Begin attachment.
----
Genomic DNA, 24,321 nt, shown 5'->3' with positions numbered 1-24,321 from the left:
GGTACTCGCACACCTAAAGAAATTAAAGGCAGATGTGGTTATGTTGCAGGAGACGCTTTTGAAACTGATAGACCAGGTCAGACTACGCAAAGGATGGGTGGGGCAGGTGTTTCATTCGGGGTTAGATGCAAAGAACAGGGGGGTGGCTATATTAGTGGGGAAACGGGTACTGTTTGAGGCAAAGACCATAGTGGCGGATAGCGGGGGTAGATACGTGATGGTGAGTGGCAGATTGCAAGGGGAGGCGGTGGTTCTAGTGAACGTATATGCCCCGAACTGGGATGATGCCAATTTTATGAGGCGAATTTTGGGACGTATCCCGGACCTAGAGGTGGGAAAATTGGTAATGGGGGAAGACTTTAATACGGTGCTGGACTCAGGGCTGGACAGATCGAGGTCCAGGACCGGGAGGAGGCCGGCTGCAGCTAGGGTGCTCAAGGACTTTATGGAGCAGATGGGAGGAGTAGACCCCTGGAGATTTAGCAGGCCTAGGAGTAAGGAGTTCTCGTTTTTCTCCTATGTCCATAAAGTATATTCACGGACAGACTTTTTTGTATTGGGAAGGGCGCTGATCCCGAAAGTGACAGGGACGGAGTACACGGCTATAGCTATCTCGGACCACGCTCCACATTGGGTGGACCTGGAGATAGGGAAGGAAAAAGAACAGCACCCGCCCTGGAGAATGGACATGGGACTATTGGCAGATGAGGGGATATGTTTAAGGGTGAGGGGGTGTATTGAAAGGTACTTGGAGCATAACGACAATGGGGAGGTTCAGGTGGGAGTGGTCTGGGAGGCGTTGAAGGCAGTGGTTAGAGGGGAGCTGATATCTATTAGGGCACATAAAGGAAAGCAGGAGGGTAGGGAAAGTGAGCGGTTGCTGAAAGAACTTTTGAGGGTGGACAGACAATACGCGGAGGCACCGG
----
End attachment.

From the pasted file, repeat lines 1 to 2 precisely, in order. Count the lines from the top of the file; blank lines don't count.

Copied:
Genomic DNA, 24,321 nt, shown 5'->3' with positions numbered 1-24,321 from the left:
GGTACTCGCACACCTAAAGAAATTAAAGGCAGATGTGGTTATGTTGCAGGAGACGCTTTTGAAACTGATAGACCAGGTCAGACTACGCAAAGGATGGGTGGGGCAGGTGTTTCATTCGGGGTTAGATGCAAAGAACAGGGGGGTGGCTATATTAGTGGGGAAACGGGTACTGTTTGAGGCAAAGACCATAGTGGCGGATAGCGGGGGTAGATACGTGATGGTGAGTGGCAGATTGCAAGGGGAGGCGGTGGTTCTAGTGAACGTATATGCCCCGAACTGGGATGATGCCAATTTTATGAGGCGAATTTTGGGACGTATCCCGGACCTAGAGGTGGGAAAATTGGTAATGGGGGAAGACTTTAATACGGTGCTGGACTCAGGGCTGGACAGATCGAGGTCCAGGACCGGGAGGAGGCCGGCTGCAGCTAGGGTGCTCAAGGACTTTATGGAGCAGATGGGAGGAGTAGACCCCTGGAGATTTAGCAGGCCTAGGAGTAAGGAGTTCTCGTTTTTCTCCTATGTCCATAAAGTATATTCACGGACAGACTTTTTTGTATTGGGAAGGGCGCTGATCCCGAAAGTGACAGGGACGGAGTACACGGCTATAGCTATCTCGGACCACGCTCCACATTGGGTGGACCTGGAGATAGGGAAGGAAAAAGAACAGCACCCGCCCTGGAGAATGGACATGGGACTATTGGCAGATGAGGGGATATGTTTAAGGGTGAGGGGGTGTATTGAAAGGTACTTGGAGCATAACGACAATGGGGAGGTTCAGGTGGGAGTGGTCTGGGAGGCGTTGAAGGCAGTGGTTAGAGGGGAGCTGATATCTATTAGGGCACATAAAGGAAAGCAGGAGGGTAGGGAAAGTGAGCGGTTGCTGAAAGAACTTTTGAGGGTGGACAGACAATACGCGGAGGCACCGG